Second, the Court granted a “declaration that the Yukon government breached its duty of good faith in the performance of [an] Intergovernmental Agreement…” This agreement was not part of a chapter 11 land use planning processing. It did not have the force of law. It was not required by the duty to consult.
But the Yukon government was held to have breached a “duty of good faith” when it “fail[ed] to consider the effect of the decision on the ongoing land use planning process under the Intergovernmental Agreement”.
To reiterate – the Court did not say the government breached its agreement with the First Nation.
The Court said it failed to consider the effect of its decision on the non-treaty, non-legislated land use planning process established in an agreement between the Yukon government and the First Nation. Again, this is to the author’s knowledge the first such declaration of this nature ever issued by a Canadian Court, and raises questions about how far the Court’s can go in overseeing government conduct on the basis of a duty “to act in good faith”.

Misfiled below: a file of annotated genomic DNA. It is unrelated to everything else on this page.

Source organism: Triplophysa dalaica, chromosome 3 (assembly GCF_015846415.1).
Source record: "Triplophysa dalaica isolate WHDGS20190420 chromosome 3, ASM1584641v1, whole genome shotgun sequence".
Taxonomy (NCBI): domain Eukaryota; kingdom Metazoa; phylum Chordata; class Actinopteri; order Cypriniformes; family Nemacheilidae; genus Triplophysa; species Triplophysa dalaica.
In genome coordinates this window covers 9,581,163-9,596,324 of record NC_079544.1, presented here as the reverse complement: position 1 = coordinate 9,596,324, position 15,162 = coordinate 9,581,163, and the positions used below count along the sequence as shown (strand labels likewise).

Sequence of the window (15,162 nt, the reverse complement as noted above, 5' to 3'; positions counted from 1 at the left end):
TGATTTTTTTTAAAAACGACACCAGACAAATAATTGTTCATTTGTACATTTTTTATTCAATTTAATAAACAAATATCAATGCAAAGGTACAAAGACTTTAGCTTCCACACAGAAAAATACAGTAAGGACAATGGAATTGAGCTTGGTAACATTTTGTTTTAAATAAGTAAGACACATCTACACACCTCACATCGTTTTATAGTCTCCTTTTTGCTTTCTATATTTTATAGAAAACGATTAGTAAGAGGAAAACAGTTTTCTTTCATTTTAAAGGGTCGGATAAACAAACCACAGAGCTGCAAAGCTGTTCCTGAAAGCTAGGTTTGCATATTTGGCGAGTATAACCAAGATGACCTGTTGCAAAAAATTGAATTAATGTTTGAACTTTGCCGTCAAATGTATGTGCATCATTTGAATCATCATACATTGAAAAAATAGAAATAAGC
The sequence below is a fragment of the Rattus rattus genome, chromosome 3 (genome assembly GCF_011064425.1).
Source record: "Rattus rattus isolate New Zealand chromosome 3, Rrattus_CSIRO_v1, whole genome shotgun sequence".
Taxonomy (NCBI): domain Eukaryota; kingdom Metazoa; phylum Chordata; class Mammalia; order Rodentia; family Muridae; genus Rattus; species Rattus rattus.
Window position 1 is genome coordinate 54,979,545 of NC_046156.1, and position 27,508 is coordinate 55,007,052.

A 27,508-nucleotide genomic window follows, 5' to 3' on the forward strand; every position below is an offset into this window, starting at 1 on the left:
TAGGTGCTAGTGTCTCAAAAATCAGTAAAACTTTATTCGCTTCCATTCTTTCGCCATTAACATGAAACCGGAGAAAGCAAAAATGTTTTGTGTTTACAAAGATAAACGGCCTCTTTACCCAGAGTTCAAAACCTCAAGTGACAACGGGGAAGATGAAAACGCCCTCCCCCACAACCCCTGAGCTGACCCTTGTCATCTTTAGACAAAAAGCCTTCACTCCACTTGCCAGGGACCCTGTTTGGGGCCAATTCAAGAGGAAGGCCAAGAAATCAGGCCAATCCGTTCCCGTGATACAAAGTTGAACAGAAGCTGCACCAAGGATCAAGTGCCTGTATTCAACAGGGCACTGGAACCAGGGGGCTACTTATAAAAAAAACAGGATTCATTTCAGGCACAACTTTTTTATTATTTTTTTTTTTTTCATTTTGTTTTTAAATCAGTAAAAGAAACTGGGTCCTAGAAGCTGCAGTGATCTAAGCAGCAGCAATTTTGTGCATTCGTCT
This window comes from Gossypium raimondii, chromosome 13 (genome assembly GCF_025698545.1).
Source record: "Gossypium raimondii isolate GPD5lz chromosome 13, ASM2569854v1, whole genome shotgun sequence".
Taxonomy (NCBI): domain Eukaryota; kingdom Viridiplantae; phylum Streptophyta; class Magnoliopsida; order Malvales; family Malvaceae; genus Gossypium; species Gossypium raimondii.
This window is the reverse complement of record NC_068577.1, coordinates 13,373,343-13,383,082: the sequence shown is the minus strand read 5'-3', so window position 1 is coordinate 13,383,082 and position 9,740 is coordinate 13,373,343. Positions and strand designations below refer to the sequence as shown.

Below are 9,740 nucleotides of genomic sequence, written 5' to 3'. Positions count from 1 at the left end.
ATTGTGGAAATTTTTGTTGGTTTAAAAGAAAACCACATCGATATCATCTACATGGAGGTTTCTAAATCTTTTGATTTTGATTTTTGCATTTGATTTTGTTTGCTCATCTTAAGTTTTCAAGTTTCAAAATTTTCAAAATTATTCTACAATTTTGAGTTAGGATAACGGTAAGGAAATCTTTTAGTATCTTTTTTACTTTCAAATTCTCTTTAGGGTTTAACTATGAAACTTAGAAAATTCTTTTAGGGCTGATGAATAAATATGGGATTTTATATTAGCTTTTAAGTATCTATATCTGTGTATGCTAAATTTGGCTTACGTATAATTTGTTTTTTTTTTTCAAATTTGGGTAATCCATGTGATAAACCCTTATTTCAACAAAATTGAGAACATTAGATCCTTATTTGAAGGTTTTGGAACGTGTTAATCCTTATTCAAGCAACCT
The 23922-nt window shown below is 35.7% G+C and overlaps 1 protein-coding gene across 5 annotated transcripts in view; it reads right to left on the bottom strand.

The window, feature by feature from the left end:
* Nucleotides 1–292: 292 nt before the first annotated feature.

Taken together, these two declarations will make it increasingly difficult for companies doing business in areas covered by the Yukon Final Agreements to know what can or cannot be permitted when there is no Chapter 11 land use plan, and where ad hoc land use planning processes are being undertaken outside of the treaty or any legislative framework.
The declarations could also reduce the incentive for Treaty First Nations to seek to develop and support section 11 land use plans – something that should concern anyone interested in certainty.
Finally, the declarations may invite other Courts to further expand the use of declarations about government conduct based solely on alleged breach of the “Honour of the Crown” and “duty of good faith”, without any tethering to a dispute about underlying legal rights or potential impacts on same.